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Although research in psychology is often dated to the opening of the first psychological laboratory by Wilhelm Wundt in 1879, attempts to create methods for assessing and treating mental distress existed long before. The earliest recorded approaches were a combination of religious, magical, and/or medical perspectives. Early examples of such physicians included Patañjali, Padmasambhava, Rhazes, Avicenna, and Rumi.
In the early 19th century, one could have his or her head examined, literally, using phrenology, the study of personality by the shape of the skull. Other popular treatments included physiognomy—the study of the shape of the face—and mesmerism, Mesmer's treatment by the use of magnets. Spiritualism and Phineas Quimby's "mental healing" were also popular.
While the scientific community eventually rejected these methods, academic psychologists also were not concerned with serious forms of mental illness. That area was already being addressed by the then-developing fields of psychiatry and neurology within the asylum movement. It was not until the end of the 19th century, around the time when Sigmund Freud was first developing the recent idea of a "talking cure" in Vienna, that the first clinical applications of psychology began.
Early clinical psychology
By the second half of the 1800s, the scientific study of psychology was becoming well-established in university laboratories. Although there were a few scattered voices calling for an applied psychology, the general field looked down upon this idea and insisted on "pure" science as the only respectable practice. This changed when Lightner Witmer (1867–1956), a past student of Wundt and head of the psychology department at the University of Pennsylvania, agreed to treat a young boy who had trouble with spelling. His successful treatment was soon to lead to Witmer's opening of the first psychological clinic at Penn in 1896, dedicated to helping children with learning disabilities. Ten years later in 1907, Witmer was to found the first journal of this new field, The Psychological Clinic, where he coined the term "clinical psychology," which he defined as "the study of individuals, by observation or experimentation, with the intention of promoting change." The field was slow to follow Witmer's example, but by 1914, there were 26 similar clinics in the US.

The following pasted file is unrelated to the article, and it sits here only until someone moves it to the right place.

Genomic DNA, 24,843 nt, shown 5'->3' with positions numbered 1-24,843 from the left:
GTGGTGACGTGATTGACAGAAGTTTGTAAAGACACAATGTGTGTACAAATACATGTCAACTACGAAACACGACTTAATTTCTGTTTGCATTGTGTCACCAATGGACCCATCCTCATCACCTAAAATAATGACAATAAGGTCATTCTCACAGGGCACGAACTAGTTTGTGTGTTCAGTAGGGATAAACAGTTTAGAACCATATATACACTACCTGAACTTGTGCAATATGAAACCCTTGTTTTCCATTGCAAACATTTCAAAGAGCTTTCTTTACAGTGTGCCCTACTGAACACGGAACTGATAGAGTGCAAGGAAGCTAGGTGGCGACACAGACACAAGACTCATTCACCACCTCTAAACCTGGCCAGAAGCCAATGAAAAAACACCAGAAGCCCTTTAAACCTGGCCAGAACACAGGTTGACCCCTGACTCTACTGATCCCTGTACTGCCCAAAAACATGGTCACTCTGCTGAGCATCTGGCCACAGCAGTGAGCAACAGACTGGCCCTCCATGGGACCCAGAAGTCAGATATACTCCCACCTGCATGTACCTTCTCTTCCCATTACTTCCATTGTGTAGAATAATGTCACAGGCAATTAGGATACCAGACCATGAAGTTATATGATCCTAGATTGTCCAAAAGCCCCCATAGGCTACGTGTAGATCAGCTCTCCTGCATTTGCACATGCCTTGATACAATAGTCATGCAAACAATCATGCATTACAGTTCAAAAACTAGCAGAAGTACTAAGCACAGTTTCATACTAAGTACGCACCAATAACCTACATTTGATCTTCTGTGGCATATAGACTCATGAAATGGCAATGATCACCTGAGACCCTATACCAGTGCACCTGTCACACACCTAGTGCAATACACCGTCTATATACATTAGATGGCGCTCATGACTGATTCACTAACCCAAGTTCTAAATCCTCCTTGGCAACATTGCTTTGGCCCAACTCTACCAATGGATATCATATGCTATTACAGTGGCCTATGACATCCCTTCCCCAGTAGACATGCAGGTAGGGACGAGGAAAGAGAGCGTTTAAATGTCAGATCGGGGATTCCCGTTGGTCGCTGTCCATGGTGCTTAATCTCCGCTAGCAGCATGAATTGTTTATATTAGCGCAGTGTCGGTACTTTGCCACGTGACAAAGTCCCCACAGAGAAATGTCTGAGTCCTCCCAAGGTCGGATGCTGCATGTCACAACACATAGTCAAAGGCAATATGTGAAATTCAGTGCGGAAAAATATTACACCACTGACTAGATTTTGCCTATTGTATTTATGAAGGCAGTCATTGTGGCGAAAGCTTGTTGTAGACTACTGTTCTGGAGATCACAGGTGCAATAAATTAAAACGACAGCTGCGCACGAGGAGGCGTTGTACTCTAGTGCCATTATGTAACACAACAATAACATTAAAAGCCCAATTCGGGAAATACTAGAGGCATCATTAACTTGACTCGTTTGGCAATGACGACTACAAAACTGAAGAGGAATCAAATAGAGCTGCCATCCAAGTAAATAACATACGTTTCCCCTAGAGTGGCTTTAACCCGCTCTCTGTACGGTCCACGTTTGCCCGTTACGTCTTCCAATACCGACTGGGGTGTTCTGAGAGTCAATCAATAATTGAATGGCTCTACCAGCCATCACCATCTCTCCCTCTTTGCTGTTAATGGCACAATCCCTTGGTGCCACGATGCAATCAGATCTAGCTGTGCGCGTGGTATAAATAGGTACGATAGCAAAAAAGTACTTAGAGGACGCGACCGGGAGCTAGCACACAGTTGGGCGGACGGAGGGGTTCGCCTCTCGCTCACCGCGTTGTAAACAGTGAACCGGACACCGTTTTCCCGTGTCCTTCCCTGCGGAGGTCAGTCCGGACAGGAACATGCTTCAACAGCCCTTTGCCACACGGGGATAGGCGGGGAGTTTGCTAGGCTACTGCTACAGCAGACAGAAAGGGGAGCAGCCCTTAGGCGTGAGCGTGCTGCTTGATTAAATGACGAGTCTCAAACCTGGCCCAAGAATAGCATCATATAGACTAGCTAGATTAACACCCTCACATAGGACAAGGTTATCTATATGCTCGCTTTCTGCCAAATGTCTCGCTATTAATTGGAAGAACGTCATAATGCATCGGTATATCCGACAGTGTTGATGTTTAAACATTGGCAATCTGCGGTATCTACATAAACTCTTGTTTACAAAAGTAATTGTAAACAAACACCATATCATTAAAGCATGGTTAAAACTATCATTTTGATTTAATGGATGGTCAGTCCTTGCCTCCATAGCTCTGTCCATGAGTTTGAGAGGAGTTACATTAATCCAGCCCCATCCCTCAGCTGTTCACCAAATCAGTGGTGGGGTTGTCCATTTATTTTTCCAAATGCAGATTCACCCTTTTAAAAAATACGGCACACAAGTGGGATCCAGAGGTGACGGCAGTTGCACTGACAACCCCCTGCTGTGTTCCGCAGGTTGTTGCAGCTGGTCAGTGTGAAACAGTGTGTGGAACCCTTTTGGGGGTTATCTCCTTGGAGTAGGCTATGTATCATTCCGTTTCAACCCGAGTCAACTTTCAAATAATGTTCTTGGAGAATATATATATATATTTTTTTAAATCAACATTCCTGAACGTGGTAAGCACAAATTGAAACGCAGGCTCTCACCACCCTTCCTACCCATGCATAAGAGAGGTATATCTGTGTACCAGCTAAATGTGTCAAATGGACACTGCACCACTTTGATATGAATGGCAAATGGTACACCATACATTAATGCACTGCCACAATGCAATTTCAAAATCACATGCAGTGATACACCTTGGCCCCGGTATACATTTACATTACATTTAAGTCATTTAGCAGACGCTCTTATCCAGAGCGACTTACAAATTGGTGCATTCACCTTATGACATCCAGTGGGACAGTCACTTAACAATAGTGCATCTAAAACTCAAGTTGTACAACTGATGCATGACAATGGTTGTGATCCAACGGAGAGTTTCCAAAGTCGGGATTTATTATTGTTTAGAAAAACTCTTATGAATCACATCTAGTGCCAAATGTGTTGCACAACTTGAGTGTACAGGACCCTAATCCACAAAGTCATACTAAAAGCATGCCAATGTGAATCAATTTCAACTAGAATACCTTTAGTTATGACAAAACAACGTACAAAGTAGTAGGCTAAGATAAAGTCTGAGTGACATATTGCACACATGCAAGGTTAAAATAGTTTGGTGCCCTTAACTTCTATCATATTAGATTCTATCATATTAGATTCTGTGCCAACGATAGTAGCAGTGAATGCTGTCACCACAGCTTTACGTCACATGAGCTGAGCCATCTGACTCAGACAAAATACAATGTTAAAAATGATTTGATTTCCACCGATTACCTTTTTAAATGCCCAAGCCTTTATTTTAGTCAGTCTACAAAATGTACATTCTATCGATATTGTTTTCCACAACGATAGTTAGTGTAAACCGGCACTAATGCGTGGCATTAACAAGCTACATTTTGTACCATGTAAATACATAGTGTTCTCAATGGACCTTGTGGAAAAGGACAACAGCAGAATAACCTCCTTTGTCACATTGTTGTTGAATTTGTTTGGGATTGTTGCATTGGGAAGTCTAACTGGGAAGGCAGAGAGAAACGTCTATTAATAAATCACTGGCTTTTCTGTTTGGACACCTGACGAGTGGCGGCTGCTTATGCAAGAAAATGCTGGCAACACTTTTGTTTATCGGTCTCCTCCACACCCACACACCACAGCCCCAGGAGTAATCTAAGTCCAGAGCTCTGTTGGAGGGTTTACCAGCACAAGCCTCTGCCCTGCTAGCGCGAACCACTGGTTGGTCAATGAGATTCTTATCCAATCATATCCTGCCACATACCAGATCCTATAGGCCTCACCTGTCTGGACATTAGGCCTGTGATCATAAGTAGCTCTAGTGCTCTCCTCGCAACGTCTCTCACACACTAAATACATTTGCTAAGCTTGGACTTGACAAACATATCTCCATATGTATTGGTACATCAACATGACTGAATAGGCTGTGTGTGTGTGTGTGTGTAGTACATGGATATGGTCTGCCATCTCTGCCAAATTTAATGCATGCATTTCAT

Even as clinical psychology was growing, working with issues of serious mental distress remained the domain of psychiatrists and neurologists. However, clinical psychologists continued to make inroads into this area due to their increasing skill at psychological assessment. Psychologists' reputation as assessment experts grew during World War I with the development of two intelligence tests, Army Alpha and Army Beta (testing verbal and nonverbal skills, respectively), which could be used to screen large groups of military recruits. Due in large part to the success of these tests, assessment became the core function of clinical psychology for the next quarter century, when another war would propel the field into treatment.
Early professional organizations
The field began to organize under the name "clinical psychology" in 1917, when J. E. Wallace Wallin led the founding of the American Association of Clinical Psychology. This only lasted until 1919, after which the American Psychological Association (founded by G. Stanley Hall in 1892) developed a section on Clinical Psychology, which offered certification until 1927. Growth in the field was slow for the next few years when various unconnected psychological organizations came together as the American Association of Applied Psychology in 1930, which would act as the primary forum for psychologists until after World War II when the APA reorganized. In 1945, the APA created what is now called The Society of Clinical Psychology (Division 12), which remains a leading organization in the field. Psychological societies and associations in other English-speaking countries developed similar divisions, including in Britain, Canada, Australia and New Zealand.
World War II and the integration of treatment